9 Unexpected Things That Happen With Meditation

by Blair Thill

Never, in a million years, would I have expected to be the type of person who meditates. It seemed like an action better left to the hippies and/or fitness buffs of the world. (I'm neither.)

I'm a classic over-thinker and over-analyzer, for one. The idea of taking time out of my day to NOT think gives me just as much anxiety as my actual thoughts. I get anxious just thinking about not thinking, ya know?

I also talk. A lot. Silence is not a natural state for me. In fact, if a room goes silent, I get instantly uncomfortable. I start sweating. My mind races. My world stops turning. (Okay, I'm being a little dramatic, but you get the picture.)

Yet during a recent bout of stress in my life, a friend suggested meditation as a way to keep my mind at ease. Considering I could literally feel my tension knot itself into my back muscles, I decided I was willing to try anything.

I went to my first guided meditation. Then another. Then I started meditating on my own. And suddenly I was hooked.

1. I started to sleep better (sometimes even during class) and have way more energy.

Meditating before bed is the best decision I've ever made. When I take the time to center myself before sleep, I float into a peaceful, easy slumber that's so satisfying I feel as though I'm lying on a fluffy cloud. It's magical.

But more than that, after a wonderful night's sleep, if I wake up and meditate one more time before starting my day, I have twice as much energy as I normally would. It's like a latte for the chakras, only with far fewer calories and a cheaper price tag.

2. I'm a better problem solver now.

I've found that, when I allow myself precious moments from the day to disconnect from everything, it actually helps me focus more intently on my life when I'm tuned back into the world.

It's an odd dichotomy, but a true one.

3. It's okay that sometimes I can't control where my thoughts wander.

Before I started meditating, part of what held me back from trying was fear. What if I weren't the type of person who could clear my mind completely?

But I don't worry about that anymore. Of course I can't control my mind completely — I'm a human being, not a robot.

One of my meditation instructors did offer a helpful tip for this, though. She taught me to imagine my thoughts as leaves in a river. As soon as a thought bubbles up, I just visualize it floating downstream and out of my head.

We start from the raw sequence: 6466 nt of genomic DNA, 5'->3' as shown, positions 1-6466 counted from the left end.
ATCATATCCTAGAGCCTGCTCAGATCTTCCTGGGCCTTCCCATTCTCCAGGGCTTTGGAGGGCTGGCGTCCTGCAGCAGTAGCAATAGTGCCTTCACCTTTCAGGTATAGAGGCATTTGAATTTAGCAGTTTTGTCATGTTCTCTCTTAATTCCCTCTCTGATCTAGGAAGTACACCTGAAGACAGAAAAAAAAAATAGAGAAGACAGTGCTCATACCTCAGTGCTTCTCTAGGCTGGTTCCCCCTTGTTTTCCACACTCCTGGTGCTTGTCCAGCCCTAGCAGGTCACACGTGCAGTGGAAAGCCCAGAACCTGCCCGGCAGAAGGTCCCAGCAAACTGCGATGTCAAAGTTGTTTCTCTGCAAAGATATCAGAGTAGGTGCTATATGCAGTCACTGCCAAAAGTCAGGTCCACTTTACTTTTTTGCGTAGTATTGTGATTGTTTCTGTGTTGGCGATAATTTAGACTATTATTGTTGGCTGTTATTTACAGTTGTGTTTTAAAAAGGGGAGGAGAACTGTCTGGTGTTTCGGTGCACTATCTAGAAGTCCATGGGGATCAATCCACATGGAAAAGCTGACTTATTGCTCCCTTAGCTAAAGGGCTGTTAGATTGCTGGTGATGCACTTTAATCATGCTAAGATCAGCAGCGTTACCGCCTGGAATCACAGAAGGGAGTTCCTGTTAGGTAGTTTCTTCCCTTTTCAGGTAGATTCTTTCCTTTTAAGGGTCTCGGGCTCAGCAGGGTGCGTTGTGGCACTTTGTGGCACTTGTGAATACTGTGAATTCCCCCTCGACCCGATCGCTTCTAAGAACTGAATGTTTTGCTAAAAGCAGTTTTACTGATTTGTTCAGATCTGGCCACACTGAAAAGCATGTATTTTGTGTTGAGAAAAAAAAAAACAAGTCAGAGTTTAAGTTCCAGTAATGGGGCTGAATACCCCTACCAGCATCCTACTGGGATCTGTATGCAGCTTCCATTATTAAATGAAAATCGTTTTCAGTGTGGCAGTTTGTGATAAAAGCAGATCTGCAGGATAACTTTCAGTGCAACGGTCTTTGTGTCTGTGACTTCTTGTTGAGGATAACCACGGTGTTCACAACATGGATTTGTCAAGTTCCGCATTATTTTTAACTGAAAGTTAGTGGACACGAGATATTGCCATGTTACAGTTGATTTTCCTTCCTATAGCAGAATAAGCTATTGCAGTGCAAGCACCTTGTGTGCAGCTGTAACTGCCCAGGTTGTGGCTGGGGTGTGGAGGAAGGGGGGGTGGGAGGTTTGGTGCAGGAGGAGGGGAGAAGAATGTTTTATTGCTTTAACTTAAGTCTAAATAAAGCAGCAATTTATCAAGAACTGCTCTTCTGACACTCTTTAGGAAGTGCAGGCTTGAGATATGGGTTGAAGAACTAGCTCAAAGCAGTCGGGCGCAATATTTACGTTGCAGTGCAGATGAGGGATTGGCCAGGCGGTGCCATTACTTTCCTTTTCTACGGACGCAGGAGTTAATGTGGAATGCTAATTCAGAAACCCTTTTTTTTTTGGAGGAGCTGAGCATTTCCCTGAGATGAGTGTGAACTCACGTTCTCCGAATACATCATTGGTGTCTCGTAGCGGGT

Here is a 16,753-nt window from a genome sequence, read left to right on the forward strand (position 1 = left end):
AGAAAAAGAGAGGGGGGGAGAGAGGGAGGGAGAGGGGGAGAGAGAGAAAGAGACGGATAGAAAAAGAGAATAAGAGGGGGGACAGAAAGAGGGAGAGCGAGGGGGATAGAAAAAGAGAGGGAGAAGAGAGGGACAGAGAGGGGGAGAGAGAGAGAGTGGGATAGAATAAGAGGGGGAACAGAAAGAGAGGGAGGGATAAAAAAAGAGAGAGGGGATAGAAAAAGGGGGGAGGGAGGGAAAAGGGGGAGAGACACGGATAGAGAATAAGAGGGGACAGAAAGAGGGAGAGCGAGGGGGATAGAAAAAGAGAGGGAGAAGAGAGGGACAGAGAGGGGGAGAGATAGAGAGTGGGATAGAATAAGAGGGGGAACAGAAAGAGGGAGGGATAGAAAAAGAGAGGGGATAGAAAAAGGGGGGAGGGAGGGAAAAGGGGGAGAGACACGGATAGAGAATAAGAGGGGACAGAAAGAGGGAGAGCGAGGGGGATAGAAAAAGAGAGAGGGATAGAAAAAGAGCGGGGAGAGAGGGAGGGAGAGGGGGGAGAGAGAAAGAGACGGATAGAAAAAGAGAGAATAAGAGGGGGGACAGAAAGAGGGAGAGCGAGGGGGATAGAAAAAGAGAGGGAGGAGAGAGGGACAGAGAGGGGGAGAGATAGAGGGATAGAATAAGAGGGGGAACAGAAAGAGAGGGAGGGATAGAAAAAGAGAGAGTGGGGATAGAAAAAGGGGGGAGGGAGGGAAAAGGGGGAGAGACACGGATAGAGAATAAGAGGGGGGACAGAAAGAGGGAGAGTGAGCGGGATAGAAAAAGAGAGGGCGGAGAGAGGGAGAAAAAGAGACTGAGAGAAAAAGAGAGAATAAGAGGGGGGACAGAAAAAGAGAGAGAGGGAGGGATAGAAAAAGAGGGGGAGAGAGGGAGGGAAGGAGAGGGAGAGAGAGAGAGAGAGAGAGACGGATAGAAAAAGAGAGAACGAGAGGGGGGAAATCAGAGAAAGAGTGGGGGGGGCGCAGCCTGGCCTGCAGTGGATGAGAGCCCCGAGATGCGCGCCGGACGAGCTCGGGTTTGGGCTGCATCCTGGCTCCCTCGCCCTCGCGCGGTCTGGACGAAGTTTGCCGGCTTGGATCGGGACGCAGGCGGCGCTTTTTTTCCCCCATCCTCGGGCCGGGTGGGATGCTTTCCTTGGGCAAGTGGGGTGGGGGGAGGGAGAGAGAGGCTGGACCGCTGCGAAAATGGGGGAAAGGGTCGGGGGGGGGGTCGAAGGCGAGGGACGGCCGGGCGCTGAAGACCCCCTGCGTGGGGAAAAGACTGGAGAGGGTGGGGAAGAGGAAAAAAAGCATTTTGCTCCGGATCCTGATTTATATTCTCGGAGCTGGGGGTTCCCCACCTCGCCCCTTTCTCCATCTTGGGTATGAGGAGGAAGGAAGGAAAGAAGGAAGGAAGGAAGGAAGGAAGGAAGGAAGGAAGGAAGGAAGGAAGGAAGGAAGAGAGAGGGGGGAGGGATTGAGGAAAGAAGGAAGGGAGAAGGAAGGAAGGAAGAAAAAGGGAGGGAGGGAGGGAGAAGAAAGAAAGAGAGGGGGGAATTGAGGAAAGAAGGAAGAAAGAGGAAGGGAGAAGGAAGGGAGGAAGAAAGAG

Serenity now.

4. If I can only find a few minutes in a day to meditate, it's still helpful.

For me, finding time to meditate is not an issue.

In my personal experience, meditating for as little as 10 or 15 minutes a day has had a big impact on my life. And I'm not the only one who notices that a little meditating can make a big difference.

Aditi Nerurkar, a primary care physician at Boston's Beth Israel Deaconess Medical Center, told the Wall Street Journal that she prescribes meditation to her patients much like she would any other treatment plan. "I recommend five minutes, twice a day, and then gradually increase," she said.

The power of Om.

5. People are really quick to make fun of the fact that you meditate.

Turns out I wasn't the only person who had preconceived notions about meditation. When I told my friends and co-workers about my newfound interest, I got a ton of weird looks.

But, hey, I get the same weird looks when I tell certain people about the shows and musicians I like, and that's never stopped me from blasting Britney Spears or watching reality TV. Bye, haters.

6. It has made me a nicer person.

Because I have a way to melt my stress away by myself, I don't take my frustrations out on others. I quietly process them until I have time to let them go.

This has strengthened my relationships with my family, friends and even my SO because I am a genuinely happier, calmer person.

7. It doesn't have to be religious if you don't want it to be.

You don't need a faith-based reason to meditate, which I think is a pretty common misunderstanding. It's an option, but spirituality doesn't have to be a part of meditation if you don't want it to be.

8. It makes me feel physically healthier — not just mentally healthier.

If I'm in some sort of physical discomfort, a good 20-minute meditation helps dull the pain. Obviously it isn't a cure, but for those physical ailments that are connected to stress, it's a huge help. Plus, as the Washington Post reported, a recent study found that mindful meditation was an effective treatment in relieving chronic back pain.

Just try it the next time you're feeling ill at work. Chances are your impending deadlines are causing your head to pound.

9. I really like doing it.

I think the most unexpected part of this whole process is how necessary meditation has become to my daily life. It's no longer something I feel like I have to do — it's something that I want to do.

Meditation is just as good for my mind and body as working out or brushing my teeth. It's part of my routine now, and I don't plan on looking back.